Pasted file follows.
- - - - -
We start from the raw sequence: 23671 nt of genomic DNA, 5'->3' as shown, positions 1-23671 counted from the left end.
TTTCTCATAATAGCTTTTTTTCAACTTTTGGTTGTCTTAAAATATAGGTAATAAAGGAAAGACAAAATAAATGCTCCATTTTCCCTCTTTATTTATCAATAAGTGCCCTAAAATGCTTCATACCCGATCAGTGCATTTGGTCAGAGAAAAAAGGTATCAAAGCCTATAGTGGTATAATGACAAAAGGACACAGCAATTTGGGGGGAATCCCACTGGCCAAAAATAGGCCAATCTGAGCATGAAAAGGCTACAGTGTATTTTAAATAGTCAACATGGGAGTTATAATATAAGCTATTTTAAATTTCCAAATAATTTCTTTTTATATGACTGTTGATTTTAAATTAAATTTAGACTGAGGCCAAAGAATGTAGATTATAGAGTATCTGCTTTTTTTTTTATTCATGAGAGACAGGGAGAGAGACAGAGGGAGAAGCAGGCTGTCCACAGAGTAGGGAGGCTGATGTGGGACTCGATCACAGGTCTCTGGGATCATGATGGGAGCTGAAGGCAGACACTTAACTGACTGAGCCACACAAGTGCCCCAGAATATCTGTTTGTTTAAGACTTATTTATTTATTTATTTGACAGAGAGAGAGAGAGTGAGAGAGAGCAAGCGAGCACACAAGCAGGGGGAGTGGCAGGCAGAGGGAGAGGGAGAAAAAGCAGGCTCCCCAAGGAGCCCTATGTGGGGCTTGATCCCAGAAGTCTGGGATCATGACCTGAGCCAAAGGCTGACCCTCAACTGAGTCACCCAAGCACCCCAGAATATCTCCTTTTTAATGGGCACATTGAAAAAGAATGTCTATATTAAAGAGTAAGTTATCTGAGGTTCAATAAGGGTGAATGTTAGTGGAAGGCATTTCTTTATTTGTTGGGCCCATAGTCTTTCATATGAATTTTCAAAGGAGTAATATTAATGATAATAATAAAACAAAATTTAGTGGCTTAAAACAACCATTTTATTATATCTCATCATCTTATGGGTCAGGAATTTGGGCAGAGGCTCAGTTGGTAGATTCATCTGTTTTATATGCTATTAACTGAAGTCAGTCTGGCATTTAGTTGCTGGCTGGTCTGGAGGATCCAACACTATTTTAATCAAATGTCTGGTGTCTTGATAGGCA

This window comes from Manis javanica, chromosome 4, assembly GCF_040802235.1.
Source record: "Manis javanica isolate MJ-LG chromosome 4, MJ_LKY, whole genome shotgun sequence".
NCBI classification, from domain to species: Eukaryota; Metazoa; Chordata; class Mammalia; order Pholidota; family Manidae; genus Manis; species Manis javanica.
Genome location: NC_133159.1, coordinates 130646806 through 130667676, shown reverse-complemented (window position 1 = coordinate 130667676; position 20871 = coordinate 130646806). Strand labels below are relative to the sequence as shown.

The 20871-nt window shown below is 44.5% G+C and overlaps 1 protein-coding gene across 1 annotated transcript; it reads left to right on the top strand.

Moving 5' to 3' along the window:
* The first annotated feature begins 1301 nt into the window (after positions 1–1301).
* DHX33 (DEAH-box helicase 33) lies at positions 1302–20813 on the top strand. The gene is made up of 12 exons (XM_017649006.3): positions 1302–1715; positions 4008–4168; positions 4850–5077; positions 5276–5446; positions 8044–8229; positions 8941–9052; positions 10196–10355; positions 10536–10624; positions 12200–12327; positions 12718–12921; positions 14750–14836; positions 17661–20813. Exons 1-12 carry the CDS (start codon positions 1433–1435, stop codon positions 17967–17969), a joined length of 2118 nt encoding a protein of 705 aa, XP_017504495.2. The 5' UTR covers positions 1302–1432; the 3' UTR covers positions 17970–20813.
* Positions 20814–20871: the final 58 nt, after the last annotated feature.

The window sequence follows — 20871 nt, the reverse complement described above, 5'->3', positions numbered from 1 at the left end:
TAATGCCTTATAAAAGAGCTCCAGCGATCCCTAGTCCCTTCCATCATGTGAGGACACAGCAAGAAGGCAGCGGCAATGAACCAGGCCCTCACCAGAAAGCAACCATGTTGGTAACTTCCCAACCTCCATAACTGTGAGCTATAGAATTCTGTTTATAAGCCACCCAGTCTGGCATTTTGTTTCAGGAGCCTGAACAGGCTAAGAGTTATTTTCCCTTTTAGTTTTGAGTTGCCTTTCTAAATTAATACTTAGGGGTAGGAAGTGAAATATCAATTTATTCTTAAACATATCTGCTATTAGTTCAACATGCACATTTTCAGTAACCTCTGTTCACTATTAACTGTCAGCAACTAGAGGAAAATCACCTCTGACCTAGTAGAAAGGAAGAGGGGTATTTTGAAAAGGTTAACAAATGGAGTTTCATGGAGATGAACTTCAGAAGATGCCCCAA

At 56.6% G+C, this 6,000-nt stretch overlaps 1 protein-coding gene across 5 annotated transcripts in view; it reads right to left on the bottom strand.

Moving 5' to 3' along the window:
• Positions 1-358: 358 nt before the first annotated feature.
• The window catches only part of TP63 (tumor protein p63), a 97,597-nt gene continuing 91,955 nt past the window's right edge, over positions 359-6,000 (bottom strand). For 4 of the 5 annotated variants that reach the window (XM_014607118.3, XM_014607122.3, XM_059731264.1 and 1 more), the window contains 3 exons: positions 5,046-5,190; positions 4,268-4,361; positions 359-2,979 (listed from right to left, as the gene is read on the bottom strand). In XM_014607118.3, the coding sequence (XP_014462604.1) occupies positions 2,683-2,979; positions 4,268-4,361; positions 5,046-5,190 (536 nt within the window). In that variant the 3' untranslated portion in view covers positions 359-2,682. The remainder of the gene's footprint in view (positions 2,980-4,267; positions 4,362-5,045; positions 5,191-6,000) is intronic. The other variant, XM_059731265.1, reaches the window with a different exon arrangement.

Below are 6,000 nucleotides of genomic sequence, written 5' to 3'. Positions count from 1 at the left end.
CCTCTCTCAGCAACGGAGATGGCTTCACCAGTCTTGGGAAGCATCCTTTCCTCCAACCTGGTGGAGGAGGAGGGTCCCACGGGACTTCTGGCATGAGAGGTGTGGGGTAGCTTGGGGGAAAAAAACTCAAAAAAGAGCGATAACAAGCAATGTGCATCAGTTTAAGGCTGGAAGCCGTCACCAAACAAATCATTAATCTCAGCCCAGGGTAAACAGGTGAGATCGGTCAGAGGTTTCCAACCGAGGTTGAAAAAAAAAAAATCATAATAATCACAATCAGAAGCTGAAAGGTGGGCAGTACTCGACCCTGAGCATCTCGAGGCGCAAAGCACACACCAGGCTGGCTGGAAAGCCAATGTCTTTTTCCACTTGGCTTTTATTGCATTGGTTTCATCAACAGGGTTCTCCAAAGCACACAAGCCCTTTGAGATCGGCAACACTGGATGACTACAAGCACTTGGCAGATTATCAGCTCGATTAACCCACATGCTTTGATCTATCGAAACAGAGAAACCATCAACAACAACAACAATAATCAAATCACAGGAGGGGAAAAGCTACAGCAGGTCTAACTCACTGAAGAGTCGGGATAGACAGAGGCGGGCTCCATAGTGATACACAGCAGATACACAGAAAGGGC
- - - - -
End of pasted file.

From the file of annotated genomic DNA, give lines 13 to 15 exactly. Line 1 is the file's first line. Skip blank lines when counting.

TAATGCCTTATAAAAGAGCTCCAGCGATCCCTAGTCCCTTCCATCATGTGAGGACACAGCAAGAAGGCAGCGGCAATGAACCAGGCCCTCACCAGAAAGCAACCATGTTGGTAACTTCCCAACCTCCATAACTGTGAGCTATAGAATTCTGTTTATAAGCCACCCAGTCTGGCATTTTGTTTCAGGAGCCTGAACAGGCTAAGAGTTATTTTCCCTTTTAGTTTTGAGTTGCCTTTCTAAATTAATACTTAGGGGTAGGAAGTGAAATATCAATTTATTCTTAAACATATCTGCTATTAGTTCAACATGCACATTTTCAGTAACCTCTGTTCACTATTAACTGTCAGCAACTAGAGGAAAATCACCTCTGACCTAGTAGAAAGGAAGAGGGGTATTTTGAAAAGGTTAACAAATGGAGTTTCATGGAGATGAACTTCAGAAGATGCCCCAA

At 56.6% G+C, this 6,000-nt stretch overlaps 1 protein-coding gene across 5 annotated transcripts in view; it reads right to left on the bottom strand.

Moving 5' to 3' along the window: